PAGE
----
on Wall Street
A glamorous new site-specific work is sure to be gallantly streaming.
By Gia Kourlas
Lawrence Goldhuber, whose girth and timing are legendary in the dance world, is, quite refreshingly, a ham. His sense of showbiz is reliably impeccable-if you're after a laugh, he's your man. His latest work, Whose Broads Stripes, presented as part of the Lower Manhattan Cultural Council's Sitelines series, will create an odd portrait for the financial district: live guitar by Geoff Gersh, who will play Jimi Hendrix's version of "The Star Spangled Banner" and Pink Floyd's "Money" dressed as a Vietnam veteran; a robust businessman-turned-superhero (Goldhuber, naturally); and two statuesque women wearing red-and-white sequined halter gowns (Patricia Hoffbauer and Amber Martin).
"It's an ice-cream sundae on a hot afternoon," Goldhuber muses cheerfully after a recent rehearsal. "I wish I could have 20 dancers in those dresses, but it still has a few elements in a short while: fans, flying money, costumes, live music. It'll be the kind of thing where people think, What's going on? And then they only have to stand there watching for ten minutes. They won't feel like they've missed something."
Goldhuber regards Whose Broads Stripes as a pageant of sorts (props include fake money and famous protest signs like War is not healthy for children and other living things). But there is also a subversive edge, made more meaningful by the piece's dramatic setting: the steps of the Federal Hall National Memorial, with the Stock Exchange and military presence nearby. "When Patty [Hoffbauer] first started rehearsals, she said, 'Oh, it's very political,'_" Goldhuber recalls. "I'm like, Barely. In the most generic way: Make love, not war. It seems so tame, almost like a cliché. I often use what I consider shorthand in my work, which is simple. I'm a fan of ballet, which helped me realize that doing four things on the left and four things on the right-that repetition-is okay. It gives me confidence. I can invent movement, but that's not what interests me in putting on theater. I love Merce Cunningham, so it's not that I don't like that as an aesthetic; it's just that it's not funny."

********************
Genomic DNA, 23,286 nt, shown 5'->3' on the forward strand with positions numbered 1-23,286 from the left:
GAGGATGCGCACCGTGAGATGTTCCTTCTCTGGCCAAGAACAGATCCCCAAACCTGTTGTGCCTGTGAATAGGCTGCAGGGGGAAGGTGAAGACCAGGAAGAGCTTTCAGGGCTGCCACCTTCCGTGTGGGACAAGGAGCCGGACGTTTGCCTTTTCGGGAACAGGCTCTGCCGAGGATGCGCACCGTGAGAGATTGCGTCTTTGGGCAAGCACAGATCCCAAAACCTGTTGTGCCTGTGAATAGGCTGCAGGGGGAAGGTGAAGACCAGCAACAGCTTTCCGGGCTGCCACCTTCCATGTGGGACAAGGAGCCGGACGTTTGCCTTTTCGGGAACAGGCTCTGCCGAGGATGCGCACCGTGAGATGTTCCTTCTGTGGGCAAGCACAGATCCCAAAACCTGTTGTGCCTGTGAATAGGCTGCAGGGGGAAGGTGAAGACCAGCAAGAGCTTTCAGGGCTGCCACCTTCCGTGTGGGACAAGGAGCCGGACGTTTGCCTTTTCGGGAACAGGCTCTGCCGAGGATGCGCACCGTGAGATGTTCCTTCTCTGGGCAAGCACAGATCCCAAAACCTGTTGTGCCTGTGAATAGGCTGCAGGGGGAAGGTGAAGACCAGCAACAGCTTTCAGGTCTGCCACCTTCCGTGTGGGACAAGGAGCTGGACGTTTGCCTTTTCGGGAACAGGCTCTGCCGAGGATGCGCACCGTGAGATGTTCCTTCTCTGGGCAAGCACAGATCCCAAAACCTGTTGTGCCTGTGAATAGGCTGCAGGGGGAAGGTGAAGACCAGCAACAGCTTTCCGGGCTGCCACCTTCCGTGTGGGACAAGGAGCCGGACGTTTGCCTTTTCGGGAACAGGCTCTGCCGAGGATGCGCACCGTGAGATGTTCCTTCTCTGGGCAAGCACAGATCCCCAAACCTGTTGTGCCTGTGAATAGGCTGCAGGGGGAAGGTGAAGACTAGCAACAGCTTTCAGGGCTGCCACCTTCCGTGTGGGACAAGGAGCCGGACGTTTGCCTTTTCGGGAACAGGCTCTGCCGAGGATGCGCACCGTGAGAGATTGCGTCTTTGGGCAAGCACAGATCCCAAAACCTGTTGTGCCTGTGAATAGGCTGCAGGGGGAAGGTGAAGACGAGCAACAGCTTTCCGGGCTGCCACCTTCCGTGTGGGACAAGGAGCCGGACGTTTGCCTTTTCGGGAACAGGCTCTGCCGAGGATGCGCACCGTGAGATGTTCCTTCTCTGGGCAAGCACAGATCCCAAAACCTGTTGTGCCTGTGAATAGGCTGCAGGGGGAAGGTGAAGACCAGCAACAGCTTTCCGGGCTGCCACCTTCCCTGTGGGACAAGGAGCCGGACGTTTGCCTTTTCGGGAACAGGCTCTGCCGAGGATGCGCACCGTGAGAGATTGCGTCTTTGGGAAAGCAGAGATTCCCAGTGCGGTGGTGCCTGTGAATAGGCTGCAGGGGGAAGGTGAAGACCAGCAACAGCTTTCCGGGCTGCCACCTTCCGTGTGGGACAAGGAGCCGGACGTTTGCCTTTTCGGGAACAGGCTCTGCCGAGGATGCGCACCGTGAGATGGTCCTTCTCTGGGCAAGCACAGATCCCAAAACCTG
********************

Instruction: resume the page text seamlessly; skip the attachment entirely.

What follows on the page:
Yet, for all his desire to entertain, Goldhuber still ran into some difficulty with government bureaucrats; the Sitelines brochure publicized Whose Broads Stripes as a work full of tantalizing showgirls. "I don't know who's responsible, but someone at the Federal Hall Memorial read the blurb, which made it sound like strippers were going to be luring businessmen with boas or something," he recalls. "Someone panicked and said, 'This is inappropriate for a Federal Memorial park site,' and they yanked the permit. I was told by the directors of LMCC: 'Don't panic. This happens to us every year.'_" The permit was reinstated soon after, but it put Goldhuber into crisis mode. "It stopped my creative process," he says. "I work on a deadline. It's like baking a soufflé: The show has to be ready the day it premieres. You can't finish it early. It gets stale."
Goldhuber, a former member of the Bill T. Jones/Arnie Zane Dance Company, was always a theatrical animal. Born in New York and exposed to productions such as Fiddler on the Roof and Jesus Christ Superstar at a young age, he originally aimed to become an actor. "I have to credit Bill T. Jones with making me more of a storyteller," he says. "I always considered myself an actor, which is more of an interpretive artist, and it was only working in the Jones/Zane company, where we were part of the creative process, that I found I had that ability. But before that, I was really on the straight actor's path."
There are certain dramatic characteristics, however, that come in handy. In Whose Broads Stripes, Goldhuber will strip down to a unitard. "Even skinny dancers hate wearing those things!" he exclaims, laughing. "I'm brave. Very brave. It's the clown. I give it up-you have to. That's what the actor does. You can't be afraid to look silly. But oh my God, the horror."
La Mama E.T.C. presents
Lawrence Goldhuber in
Written and Directed by Valeria Vasilevski
Costume by Frank Krenz
LIghting by Clifton Taylor
Potatoes by Hapi Phace
November 3 - 12, 2006
PHOTO: LESLEY DILL
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